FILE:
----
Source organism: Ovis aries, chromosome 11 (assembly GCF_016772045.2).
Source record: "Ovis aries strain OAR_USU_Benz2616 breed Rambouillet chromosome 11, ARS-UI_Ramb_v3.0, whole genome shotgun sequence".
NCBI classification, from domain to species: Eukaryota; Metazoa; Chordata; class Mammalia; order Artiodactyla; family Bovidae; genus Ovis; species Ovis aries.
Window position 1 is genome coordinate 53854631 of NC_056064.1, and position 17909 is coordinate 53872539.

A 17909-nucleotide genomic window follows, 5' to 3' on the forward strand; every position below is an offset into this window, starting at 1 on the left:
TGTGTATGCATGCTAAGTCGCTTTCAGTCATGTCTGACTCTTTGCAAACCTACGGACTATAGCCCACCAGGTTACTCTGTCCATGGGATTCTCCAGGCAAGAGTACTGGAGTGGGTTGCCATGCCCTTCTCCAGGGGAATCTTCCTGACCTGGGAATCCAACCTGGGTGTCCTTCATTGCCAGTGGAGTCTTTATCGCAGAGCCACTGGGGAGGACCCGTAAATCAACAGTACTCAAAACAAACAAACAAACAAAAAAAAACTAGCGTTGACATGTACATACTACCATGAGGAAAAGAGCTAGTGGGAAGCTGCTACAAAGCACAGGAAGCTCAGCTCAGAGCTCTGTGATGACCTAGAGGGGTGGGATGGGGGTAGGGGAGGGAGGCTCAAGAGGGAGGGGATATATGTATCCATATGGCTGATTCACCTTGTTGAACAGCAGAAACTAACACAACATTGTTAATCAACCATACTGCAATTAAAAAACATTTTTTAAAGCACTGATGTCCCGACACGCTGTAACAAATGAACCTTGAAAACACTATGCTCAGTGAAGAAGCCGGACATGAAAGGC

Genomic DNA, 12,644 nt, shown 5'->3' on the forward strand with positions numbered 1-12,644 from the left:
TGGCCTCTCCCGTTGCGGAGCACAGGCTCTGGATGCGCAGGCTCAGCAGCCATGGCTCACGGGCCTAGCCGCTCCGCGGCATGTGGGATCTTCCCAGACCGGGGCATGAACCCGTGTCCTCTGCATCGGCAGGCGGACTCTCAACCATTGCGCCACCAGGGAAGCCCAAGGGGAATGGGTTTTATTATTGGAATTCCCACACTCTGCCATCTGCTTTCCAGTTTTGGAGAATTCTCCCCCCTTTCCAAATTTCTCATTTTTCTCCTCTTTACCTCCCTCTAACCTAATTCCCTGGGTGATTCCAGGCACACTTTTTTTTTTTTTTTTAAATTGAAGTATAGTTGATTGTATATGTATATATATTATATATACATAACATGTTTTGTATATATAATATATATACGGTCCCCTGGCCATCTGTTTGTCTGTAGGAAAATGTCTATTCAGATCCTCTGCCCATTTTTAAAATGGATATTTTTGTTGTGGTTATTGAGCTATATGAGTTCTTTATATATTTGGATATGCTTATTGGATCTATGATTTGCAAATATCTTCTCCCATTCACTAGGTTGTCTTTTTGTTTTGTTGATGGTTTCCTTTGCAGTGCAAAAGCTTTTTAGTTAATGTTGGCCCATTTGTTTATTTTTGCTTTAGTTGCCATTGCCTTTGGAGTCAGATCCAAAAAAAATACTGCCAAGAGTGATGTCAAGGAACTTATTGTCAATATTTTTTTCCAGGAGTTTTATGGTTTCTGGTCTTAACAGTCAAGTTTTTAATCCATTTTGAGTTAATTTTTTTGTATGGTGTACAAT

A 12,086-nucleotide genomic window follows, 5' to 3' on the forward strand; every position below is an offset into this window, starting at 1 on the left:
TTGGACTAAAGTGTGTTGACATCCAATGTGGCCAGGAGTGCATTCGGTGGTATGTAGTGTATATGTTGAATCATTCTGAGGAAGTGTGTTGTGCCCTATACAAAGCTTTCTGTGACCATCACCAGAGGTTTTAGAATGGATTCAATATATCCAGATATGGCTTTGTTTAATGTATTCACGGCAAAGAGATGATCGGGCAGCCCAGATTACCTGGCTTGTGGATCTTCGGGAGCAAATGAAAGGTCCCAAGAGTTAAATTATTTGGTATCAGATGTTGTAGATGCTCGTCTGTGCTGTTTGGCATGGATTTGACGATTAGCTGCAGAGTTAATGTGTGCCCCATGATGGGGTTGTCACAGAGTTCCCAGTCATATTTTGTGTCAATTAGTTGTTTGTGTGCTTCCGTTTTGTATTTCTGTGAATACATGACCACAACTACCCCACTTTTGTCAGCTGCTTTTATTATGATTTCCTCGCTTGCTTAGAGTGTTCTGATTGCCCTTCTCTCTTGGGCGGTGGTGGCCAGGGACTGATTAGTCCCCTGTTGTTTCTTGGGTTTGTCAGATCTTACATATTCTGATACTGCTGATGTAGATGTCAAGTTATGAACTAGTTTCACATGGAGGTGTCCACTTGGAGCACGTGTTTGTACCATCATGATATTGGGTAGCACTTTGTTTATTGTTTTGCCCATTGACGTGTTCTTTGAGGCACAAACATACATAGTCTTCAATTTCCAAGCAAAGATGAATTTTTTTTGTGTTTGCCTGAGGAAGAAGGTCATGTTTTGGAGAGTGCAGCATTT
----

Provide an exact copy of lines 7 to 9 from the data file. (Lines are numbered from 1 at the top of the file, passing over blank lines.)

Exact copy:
Genomic DNA, 12,644 nt, shown 5'->3' on the forward strand with positions numbered 1-12,644 from the left:
TGGCCTCTCCCGTTGCGGAGCACAGGCTCTGGATGCGCAGGCTCAGCAGCCATGGCTCACGGGCCTAGCCGCTCCGCGGCATGTGGGATCTTCCCAGACCGGGGCATGAACCCGTGTCCTCTGCATCGGCAGGCGGACTCTCAACCATTGCGCCACCAGGGAAGCCCAAGGGGAATGGGTTTTATTATTGGAATTCCCACACTCTGCCATCTGCTTTCCAGTTTTGGAGAATTCTCCCCCCTTTCCAAATTTCTCATTTTTCTCCTCTTTACCTCCCTCTAACCTAATTCCCTGGGTGATTCCAGGCACACTTTTTTTTTTTTTTTTAAATTGAAGTATAGTTGATTGTATATGTATATATATTATATATACATAACATGTTTTGTATATATAATATATATACGGTCCCCTGGCCATCTGTTTGTCTGTAGGAAAATGTCTATTCAGATCCTCTGCCCATTTTTAAAATGGATATTTTTGTTGTGGTTATTGAGCTATATGAGTTCTTTATATATTTGGATATGCTTATTGGATCTATGATTTGCAAATATCTTCTCCCATTCACTAGGTTGTCTTTTTGTTTTGTTGATGGTTTCCTTTGCAGTGCAAAAGCTTTTTAGTTAATGTTGGCCCATTTGTTTATTTTTGCTTTAGTTGCCATTGCCTTTGGAGTCAGATCCAAAAAAAATACTGCCAAGAGTGATGTCAAGGAACTTATTGTCAATATTTTTTTCCAGGAGTTTTATGGTTTCTGGTCTTAACAGTCAAGTTTTTAATCCATTTTGAGTTAATTTTTTTGTATGGTGTACAAT

A 12,086-nucleotide genomic window follows, 5' to 3' on the forward strand; every position below is an offset into this window, starting at 1 on the left: